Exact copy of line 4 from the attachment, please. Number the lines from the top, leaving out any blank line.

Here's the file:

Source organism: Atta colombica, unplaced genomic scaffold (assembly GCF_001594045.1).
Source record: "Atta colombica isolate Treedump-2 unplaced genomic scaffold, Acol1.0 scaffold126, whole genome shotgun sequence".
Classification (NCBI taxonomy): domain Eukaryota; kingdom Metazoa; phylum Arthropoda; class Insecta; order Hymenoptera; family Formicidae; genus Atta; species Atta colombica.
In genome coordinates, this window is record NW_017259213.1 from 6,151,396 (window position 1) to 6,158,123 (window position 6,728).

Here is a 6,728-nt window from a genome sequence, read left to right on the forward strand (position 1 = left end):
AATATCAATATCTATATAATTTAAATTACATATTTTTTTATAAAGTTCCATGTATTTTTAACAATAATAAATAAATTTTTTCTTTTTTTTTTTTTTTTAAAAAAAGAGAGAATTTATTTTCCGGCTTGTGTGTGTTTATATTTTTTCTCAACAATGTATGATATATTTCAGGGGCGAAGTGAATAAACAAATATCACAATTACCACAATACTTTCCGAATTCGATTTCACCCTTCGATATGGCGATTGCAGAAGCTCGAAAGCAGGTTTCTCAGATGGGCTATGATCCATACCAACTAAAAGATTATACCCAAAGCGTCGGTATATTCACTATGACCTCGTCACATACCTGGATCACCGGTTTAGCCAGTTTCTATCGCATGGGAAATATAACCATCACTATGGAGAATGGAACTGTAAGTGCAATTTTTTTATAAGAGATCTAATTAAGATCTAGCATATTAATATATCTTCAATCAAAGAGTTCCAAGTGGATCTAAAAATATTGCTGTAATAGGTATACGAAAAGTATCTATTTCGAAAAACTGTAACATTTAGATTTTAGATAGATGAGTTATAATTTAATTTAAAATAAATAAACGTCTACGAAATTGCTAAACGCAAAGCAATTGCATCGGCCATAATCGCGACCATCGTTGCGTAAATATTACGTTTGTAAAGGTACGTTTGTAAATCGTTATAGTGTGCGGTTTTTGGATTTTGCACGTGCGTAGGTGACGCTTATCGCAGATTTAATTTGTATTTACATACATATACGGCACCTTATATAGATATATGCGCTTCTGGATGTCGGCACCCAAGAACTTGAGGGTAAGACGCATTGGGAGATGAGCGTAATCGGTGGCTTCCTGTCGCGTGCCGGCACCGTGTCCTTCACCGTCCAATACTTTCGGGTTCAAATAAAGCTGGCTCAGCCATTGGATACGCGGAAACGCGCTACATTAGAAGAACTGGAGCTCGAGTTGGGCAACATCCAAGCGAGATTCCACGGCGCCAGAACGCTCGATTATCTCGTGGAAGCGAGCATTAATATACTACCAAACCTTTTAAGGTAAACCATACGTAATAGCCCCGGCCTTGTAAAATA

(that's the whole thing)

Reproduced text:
In genome coordinates, this window is record NW_017259213.1 from 6,151,396 (window position 1) to 6,158,123 (window position 6,728).